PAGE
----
(Coincidence? Take a look at Green's 38-yard TD vs. the Colts, run out of the slot with Ross on the outside of him. Safety Malik Hooker takes an instant to make sure Ross doesn't run past the corner and Green gets to the post before him. All four TDs came with Green in the slot and Ross on his outside.)
"We all can tell. I think it's helpful. That's the kind of impact I want to make," Ross said. "It's going to come. I can't force it and I'm not going to."
Offensive coordinator Bill Lazor hasn't noticed if defenses adjust to Ross' speed. All he knows is he wants him back.
"I haven't really considered it a whole lot yet. I'm just waiting to see what his availability would be," Lazor said this week. "Most guys who are real fast aren't also quick and sudden. He really is. As we were planning for (Thursday's) red zone I went back last night and watched some of the red zone that we've done already just for the perspective of what the opponent is seeing. On one of A.J. touchdowns I just happened to notice John on the other side of the field.
"I think everyone would say as he got into that Atlanta game we felt like momentum was building for him and we just have to get him to pick up. Its part of the NFL is guys miss games here and there and so it's our job as coaches, and hopefully they see the responsibility themselves, is to not let those little gaps of playing time be blips in their development. We've got to keep them going and keep pushing them. He's been around and he's been involved so hopefully he picks up where he left off."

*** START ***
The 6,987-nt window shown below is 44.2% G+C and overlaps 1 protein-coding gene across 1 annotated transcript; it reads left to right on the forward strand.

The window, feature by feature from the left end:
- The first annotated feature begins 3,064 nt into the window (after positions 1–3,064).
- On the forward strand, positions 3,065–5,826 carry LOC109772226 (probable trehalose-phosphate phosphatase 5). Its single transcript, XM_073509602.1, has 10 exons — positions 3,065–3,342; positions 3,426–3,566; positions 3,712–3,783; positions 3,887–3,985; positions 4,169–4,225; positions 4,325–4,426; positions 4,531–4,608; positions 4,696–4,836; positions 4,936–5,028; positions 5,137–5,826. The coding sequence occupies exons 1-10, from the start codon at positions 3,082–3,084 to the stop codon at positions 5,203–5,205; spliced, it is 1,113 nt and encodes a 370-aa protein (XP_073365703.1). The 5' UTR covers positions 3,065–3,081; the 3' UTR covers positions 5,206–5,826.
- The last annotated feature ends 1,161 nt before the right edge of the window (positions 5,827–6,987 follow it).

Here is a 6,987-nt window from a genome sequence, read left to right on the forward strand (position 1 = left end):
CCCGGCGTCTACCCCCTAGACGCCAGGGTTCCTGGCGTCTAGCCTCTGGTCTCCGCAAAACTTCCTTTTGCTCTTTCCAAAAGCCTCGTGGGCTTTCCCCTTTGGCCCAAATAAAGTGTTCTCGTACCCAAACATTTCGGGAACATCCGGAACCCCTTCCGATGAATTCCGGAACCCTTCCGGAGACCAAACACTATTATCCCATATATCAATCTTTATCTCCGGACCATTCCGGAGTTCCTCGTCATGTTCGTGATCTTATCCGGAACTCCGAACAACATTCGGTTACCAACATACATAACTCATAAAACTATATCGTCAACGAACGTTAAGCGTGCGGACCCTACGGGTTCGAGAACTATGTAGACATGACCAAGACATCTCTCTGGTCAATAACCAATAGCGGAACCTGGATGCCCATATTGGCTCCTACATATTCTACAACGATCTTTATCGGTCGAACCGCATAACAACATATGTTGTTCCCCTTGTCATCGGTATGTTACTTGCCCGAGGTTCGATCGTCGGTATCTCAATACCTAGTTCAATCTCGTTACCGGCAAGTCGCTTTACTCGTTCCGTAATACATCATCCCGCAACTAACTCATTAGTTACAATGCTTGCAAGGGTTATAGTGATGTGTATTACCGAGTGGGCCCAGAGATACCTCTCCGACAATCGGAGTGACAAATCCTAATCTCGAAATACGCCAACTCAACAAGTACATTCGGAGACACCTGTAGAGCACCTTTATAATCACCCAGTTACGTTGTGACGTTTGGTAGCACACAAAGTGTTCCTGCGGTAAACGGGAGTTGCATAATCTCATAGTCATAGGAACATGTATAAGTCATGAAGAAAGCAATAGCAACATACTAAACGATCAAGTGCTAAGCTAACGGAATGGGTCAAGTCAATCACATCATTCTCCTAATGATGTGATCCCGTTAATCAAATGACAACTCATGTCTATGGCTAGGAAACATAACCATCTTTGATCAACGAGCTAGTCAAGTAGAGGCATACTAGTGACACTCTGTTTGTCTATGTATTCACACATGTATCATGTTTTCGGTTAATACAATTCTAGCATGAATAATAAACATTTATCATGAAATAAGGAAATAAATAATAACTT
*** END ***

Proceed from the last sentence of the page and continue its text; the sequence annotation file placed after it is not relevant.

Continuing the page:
BIG RED: One category the Bengals lead the Chiefs' potent offense is red zone touchdown percentage because they're No. 1 at 15 of 20 for 75 percent. But the Chiefs, sixth in the NFL, have been inside the 20 six more times and have three more TDs.
Lazor thinks a key in there is forgetting style points.
"I think if you fall into pride in red zone play design you open the door of trying to get cute down there and you don't execute well," Lazor said. "I can say I've been on those staffs before. You have to do what you can do. It's the most critical point in the game, let's do what we do well."
You'd figure with tight end Tyler Eifert gone for basically the last 10 quarters their percentage would suffer. But in the last two weeks wide receiver Tyler Boyd has nabbed two red-zone TDs and running back Joe Mixon has split a run and a pass for a score.
"The No. 1 thing for us is focus. From the spring even though we were out there on the grass with no defense, just focus on this how we are going to run our plays, this is how we are going to run our routes," Lazor said. "We talked about getting north and south with the football, whether it be the run game or when guys catch the ball, get north and south and just gain yards, never be the guy that gets tackled first-and-goal from the 10. It's very hard to scored first-and-goal at the 10. If you can get to the nine, get to the eight, just that mentality that every single yard counts. We just try to be very diligent in preparing during the week and these are the plays we're going to run down there and these are the schemes we know and let's make them count."
PRACTICE SQUAD: Rookie wide receiver Auden Tate took the place of Russell on the practice squad Friday after he cleared waivers.